With Memorial Day being Monday, one local honor society of American veterans will be doing what they’ve done in Tazewell County for nearly 80 years — honoring and promoting the well being of veterans and their families.
On Memorial Day, starting at 10 a.m., members of the 40et8 Voiture 1170 will gather along Pekin’s riverfront to lay wreaths in the Illinois River to honor veterans. Members will then head to a local cemetery to decorate veteran’s graves and then will host a lunch at the Pekin American Legion Post 44 at 11:45 a.m.
Created by the American Legion after World War I in 1919 and established in Tazewell County in 1937, the 40et8 began as an invitation only honor society, according to 40et8 Chef de Gare Chris Hinton.
“It was supposed to be a fun, honor society, but it’s more of a work society now,” Hinton joked when describing the organization.
Hinton said the organization focuses on helping communities and veterans by providing nursing scholarships and improving children’s welfare.
“It’s busy all the time. We do a lot. We talk to people. We put on programs. There’s always some way to help out,” Hinton said.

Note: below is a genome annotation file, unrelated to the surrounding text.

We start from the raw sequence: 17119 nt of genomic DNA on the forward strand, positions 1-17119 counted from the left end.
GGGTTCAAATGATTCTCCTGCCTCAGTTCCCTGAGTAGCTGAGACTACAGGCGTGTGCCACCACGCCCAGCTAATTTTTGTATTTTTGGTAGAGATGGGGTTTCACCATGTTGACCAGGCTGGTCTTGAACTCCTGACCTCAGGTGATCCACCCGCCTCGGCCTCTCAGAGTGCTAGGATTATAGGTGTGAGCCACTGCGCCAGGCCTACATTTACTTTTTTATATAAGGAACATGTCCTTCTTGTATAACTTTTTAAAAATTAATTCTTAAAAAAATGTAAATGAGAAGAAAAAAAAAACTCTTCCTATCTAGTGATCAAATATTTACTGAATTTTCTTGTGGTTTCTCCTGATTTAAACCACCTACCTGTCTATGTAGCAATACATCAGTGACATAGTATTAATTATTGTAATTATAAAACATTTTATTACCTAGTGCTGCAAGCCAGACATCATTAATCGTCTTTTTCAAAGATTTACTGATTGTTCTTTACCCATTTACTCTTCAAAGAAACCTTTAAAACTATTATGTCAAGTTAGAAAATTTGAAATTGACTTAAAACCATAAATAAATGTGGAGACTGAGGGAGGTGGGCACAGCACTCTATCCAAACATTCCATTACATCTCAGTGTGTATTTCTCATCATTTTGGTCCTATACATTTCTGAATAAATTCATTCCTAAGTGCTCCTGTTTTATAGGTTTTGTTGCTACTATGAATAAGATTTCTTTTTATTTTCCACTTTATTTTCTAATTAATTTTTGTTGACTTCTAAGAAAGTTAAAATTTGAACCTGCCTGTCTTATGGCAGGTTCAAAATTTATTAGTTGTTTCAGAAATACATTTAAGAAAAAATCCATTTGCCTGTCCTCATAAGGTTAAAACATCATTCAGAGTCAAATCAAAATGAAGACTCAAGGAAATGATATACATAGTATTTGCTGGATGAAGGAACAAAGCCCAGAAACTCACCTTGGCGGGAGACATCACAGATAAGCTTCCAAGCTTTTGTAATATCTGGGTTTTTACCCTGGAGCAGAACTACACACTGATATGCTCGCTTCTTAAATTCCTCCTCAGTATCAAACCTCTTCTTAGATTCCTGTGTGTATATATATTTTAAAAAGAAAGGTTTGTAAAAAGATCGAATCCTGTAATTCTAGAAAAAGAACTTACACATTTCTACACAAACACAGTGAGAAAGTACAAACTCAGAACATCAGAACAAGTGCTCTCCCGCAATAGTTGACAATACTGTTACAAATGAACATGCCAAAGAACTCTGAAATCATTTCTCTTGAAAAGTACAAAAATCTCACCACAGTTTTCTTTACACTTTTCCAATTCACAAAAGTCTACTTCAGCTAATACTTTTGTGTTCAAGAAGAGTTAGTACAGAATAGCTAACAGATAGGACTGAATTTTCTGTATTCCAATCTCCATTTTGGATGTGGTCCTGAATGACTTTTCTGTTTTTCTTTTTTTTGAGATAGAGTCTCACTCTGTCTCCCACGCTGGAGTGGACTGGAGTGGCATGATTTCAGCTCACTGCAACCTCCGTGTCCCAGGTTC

The 40et8 received its name after American soldiers were transported to the front lines of World War I battles on French railcars. The railcars had a 40 and eight emblem that denoted the capacity of each individual railcar — 40 soldiers or eight horses.
Along with 42 members of the 40et8 Voiture 1170, an all-female entity of the 40et8 Voiture 1170 was started last year.
The Tazewell County Cabane 1170 was established through the efforts of now Cabane 1170 President Jodi Ales.
“The Cabane is not an auxiliary. It’s its own entity,” Ales said. “We support ourselves and we support all of the 40et8’s programs.”
Ales, who was already a Cabane member in Mt. Vernon said she saw a need to start a Cabane in Tazewell County.
“I thought to myself, ‘Gee, it would be closer to home.’ And I wanted to things here for our veterans,” Ales said.
According to Ales, there are only six Cabanes in the Illinois and around 30 nationwide.
“We are doing very well for being new here. We started out with 10 members and we now have 21 members,” Ales said. “My girls have a sock program at nursing homes for veterans. We provide socks because that’s what wears out the most and they get lost. We’ve been very busy. We raised over $2,000, we host turkey shoots, we deliver socks and we collected POW Pennies for POW scholarships.”
Hinton and Ales encourages anyone who wants to help others to join the organizations.
“It’s a wonderful organization. We do a lot. There’s always something to do and there’s always someone to help,” Ales said.
“We aren’t doing all we can do, we just don’t have the man power, but we welcome any one who wants to help communities, veterans and children,” Hinton said.